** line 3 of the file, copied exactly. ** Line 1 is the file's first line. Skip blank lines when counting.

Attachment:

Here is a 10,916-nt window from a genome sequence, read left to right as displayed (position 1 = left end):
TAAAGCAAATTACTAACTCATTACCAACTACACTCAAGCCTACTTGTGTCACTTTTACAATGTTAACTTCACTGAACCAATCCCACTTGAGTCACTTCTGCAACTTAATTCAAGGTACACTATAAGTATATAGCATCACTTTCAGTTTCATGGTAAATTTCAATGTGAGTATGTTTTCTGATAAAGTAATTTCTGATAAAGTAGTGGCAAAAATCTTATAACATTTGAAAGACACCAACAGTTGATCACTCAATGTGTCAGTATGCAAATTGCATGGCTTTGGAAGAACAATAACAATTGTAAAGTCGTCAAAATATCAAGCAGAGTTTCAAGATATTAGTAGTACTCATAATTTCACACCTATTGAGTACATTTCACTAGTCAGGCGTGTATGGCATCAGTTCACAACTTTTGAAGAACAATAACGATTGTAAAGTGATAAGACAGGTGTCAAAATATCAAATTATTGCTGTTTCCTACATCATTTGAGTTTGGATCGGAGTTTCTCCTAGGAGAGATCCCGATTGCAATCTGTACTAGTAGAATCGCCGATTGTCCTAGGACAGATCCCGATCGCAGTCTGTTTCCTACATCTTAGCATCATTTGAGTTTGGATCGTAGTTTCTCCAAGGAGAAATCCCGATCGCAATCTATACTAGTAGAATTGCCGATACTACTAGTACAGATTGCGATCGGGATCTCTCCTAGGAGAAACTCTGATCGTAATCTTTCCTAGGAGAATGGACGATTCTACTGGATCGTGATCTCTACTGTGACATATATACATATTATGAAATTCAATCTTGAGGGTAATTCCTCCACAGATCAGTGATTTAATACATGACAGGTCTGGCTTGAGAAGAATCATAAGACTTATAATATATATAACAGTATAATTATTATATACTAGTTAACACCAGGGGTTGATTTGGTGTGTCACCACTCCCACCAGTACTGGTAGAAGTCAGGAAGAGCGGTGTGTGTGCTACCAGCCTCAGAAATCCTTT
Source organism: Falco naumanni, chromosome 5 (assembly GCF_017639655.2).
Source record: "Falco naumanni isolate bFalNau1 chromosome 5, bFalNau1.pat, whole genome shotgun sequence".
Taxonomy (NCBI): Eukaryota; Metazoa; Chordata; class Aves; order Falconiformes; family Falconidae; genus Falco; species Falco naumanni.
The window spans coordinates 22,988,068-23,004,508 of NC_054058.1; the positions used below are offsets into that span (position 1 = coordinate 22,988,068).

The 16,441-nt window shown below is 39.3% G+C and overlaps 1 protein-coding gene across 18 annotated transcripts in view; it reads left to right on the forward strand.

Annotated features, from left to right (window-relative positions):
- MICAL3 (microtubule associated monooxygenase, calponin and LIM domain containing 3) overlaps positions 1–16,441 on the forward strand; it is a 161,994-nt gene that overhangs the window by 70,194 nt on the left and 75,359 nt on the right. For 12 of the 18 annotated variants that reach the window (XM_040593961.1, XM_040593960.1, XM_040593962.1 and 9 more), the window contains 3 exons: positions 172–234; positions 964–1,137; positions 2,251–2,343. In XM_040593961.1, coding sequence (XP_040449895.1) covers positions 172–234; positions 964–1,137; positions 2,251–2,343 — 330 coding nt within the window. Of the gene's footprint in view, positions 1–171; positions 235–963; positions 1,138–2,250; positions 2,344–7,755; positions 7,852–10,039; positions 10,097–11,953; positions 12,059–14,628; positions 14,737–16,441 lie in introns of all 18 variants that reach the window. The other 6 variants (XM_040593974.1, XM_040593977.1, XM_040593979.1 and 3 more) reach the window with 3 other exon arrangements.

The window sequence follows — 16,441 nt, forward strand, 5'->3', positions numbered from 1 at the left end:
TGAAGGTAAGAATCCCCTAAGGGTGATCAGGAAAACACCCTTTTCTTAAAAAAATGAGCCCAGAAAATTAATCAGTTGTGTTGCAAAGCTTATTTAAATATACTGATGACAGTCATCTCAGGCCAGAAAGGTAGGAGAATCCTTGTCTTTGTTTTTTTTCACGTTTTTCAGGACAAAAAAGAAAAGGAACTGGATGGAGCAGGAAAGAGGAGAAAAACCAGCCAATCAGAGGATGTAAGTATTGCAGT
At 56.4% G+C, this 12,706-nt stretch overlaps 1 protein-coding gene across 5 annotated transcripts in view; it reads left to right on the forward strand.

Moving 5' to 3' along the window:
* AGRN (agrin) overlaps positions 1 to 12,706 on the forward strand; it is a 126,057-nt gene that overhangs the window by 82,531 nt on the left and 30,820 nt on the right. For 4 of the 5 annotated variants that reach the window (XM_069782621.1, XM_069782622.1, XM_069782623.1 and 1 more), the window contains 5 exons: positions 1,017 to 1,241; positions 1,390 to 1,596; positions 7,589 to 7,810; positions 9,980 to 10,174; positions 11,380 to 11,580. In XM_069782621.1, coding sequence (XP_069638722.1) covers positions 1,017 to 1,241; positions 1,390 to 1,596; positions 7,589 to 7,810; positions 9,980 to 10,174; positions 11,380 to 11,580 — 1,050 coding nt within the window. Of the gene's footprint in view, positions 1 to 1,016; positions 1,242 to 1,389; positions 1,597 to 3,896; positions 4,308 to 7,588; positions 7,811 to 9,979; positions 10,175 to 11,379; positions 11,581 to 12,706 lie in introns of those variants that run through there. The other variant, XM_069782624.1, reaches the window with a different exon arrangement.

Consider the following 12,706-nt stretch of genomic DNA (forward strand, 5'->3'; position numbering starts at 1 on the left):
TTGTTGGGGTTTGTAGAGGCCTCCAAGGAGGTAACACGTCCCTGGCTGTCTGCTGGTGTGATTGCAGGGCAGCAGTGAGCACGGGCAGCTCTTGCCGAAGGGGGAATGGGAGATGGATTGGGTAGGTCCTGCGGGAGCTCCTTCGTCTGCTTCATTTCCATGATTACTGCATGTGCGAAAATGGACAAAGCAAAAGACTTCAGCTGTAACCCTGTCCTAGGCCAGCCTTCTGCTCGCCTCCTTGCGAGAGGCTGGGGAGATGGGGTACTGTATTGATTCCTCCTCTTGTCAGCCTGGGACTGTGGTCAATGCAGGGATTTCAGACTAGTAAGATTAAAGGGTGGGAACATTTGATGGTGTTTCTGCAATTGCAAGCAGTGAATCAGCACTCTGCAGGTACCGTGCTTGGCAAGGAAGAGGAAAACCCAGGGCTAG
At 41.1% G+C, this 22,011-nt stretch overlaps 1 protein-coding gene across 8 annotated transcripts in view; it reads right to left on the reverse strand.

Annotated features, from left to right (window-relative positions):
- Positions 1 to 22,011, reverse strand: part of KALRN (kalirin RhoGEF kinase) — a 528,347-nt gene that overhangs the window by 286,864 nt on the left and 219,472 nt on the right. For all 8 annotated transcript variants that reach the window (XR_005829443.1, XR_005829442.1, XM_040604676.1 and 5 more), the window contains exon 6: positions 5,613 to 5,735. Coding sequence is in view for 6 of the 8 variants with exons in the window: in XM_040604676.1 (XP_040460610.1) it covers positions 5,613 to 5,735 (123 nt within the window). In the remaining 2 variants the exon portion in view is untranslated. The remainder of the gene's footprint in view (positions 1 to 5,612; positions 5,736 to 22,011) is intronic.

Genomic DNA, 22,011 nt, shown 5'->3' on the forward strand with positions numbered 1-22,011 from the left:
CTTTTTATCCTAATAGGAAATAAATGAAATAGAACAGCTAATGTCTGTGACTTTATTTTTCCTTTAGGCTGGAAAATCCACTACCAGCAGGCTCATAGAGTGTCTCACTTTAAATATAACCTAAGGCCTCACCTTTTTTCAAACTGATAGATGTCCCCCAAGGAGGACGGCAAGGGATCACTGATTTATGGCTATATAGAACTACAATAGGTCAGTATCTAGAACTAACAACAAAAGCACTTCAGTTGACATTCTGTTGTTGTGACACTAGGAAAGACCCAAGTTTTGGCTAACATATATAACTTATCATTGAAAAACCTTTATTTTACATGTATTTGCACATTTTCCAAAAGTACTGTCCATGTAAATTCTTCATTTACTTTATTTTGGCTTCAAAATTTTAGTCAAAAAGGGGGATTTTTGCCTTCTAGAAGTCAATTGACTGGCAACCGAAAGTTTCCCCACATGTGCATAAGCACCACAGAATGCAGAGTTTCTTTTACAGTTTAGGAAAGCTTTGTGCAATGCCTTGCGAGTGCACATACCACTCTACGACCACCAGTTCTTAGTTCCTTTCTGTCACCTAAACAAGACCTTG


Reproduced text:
Source organism: Falco naumanni, chromosome 5 (assembly GCF_017639655.2).